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Francisco Lindor is already declining

... and other hot takes from the Let’s Go Tribe community.

Cleveland Indians v Los Angeles Angels of Anaheim Photo by Victor Decolongon/Getty Images

Every week once in a while I ask for your sizzling hot takes on Twitter and Facebook so we can argue about them because arguing is fun. This is the Hot Take Corner.

Hopefully you can understand the sacrifice I’m making in clickbaiting the bajeezus out of this post. As a noted best friend, two-time interviewer of Francisco Lindor, I can only hope he will click past the headline and see that it is those mean Twitter users, not his best friend Matthew R. Lyons, that is saying his plate discipline will continue to slip and lead into an early decline.

I’m going to be optimistic here and say that Lindor’s troubles were mostly the result of pressing and trying to carry the team. A good coach might have been able to curb that, but if Lindor can stay healthy all season, José Ramírez doesn’t begin the year in t̶̺̫͚̖̻̺͛̀̿̊͝h̨̧̼̦͉̥͈̼͛̀̂̃͋͆̏͢e̜̪͓͙̞̱̘͂̌͋̎̃͢ v̴̛̼͓̤͙̆̀͒͑͐́̔͜͠o̧͓̼̹̤̜̟̩͔̼̊́̇̓̅̾̋̕͝ĩ̛̘̻̤̦͕̮̈́͛̌̒̿̇̾d̨͕̘̦͉͚͈̩̹͛̐̿͂̈́͢͞͠, and Franmil Reyes can hit, I don’t think Lindor will feel as much pressure to swing and try to kill everything as much as he did in 2019.

One does not even have to dig too deep into the numbers to see it, either. Last season, Lindor set a new career-high in overall swing rate (51.1%) and swings outside the zone (35.6%), despite his contact rate not taking much of a dip. He was just chasing more, trying to do too much, and it resulted in the worst strikeout rate (15.0%) and walk rate (7.0%) since his rookie year.

He might also just need a day off once in a while, which of course he is against. If only there were someone to dictate that he takes one off. Someone to manage him, perhaps.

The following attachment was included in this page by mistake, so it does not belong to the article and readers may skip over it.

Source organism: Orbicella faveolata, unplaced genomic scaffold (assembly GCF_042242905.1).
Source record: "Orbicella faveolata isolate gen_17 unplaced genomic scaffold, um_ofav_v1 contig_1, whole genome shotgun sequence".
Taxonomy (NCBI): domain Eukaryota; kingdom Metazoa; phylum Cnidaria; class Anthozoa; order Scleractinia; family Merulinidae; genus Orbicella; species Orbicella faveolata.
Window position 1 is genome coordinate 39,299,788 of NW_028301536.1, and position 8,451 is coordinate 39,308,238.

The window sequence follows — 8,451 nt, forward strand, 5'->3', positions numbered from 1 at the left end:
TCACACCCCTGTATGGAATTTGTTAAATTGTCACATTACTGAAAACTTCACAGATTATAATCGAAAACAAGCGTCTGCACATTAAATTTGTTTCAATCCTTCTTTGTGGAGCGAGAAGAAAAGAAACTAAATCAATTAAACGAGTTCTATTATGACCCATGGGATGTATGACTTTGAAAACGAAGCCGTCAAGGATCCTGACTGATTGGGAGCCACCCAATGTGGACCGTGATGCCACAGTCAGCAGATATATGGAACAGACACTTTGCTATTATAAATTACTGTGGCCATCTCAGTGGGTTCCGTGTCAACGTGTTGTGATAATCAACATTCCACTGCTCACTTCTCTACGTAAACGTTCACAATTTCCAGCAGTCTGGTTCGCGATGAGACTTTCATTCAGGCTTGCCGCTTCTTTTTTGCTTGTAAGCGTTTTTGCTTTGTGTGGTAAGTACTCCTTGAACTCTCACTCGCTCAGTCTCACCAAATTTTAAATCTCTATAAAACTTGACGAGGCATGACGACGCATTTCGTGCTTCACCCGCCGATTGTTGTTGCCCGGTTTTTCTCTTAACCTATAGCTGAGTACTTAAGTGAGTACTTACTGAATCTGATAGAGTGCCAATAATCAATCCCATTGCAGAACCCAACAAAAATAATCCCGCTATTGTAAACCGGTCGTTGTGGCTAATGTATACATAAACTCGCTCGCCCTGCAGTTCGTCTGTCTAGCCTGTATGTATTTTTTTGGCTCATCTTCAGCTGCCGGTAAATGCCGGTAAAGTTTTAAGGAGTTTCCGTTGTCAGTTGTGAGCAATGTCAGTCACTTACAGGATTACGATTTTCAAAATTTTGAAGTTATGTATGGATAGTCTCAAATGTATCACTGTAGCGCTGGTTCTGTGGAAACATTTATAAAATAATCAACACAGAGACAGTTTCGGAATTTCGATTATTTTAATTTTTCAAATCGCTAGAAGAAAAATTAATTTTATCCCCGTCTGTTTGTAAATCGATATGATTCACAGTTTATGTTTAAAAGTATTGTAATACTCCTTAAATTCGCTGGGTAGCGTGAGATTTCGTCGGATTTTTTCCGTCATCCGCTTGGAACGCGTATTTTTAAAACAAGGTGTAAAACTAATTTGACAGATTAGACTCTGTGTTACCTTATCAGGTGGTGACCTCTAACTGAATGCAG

Of course, if only because getting equal value back for a player like Lindor (or Betts or Bryant, for that matter) is nearly impossible. I don’t know if I like the idea of unloading the farm just to get one of them, though. I would much rather prefer to stick around the edges of value with trades, and I think it’s pretty obvious the Indians feel the same way.

Besides, Anthony Rendon is right there.

Absolutely, if only because he’s not going to command nearly as much money as it seemed like he would a couple years ago when he was rattling off MVP-caliber seasons. He’s a very good offensive player with little range and a rocket arm. And he’s fun as hell.

MLB Trade Rumors sees Puig getting ridiculously low-balled in free agency, essentially taking a cheaper version of Josh Donaldson’s “bet on himself” contract last season. If the Indians actually let the Tigers get him for the projected one-year, $8 million deal I’m going to be Mad Online.

He loved Cleveland, Cleveland loved him. Bring him back. He’s instantly the best oufielder and one of the team’s biggest offensive threats.

José is clearly the better purely offensive player when he’s not trapped in t̶̺̫͚̖̻̺͛̀̿̊͝h̨̧̼̦͉̥͈̼͛̀̂̃͋͆̏͢e̜̪͓͙̞̱̘͂̌͋̎̃͢ v̴̛̼͓̤͙̆̀͒͑͐́̔͜͠o̧͓̼̹̤̜̟̩͔̼̊́̇̓̅̾̋̕͝ĩ̛̘̻̤̦͕̮̈́͛̌̒̿̇̾d̨͕̘̦͉͚͈̩̹͛̐̿͂̈́͢͞͠, but you can’t just discount Lindor’s otherworldly defense and leadership in the clubhouse. For those reasons alone, if it comes down the question of picking one to build a team around, I choose Lindor. But you can’t go wrong either way.

Sure, winning is fun. But have you tried pAyRoLl fLeXiBiLiTy.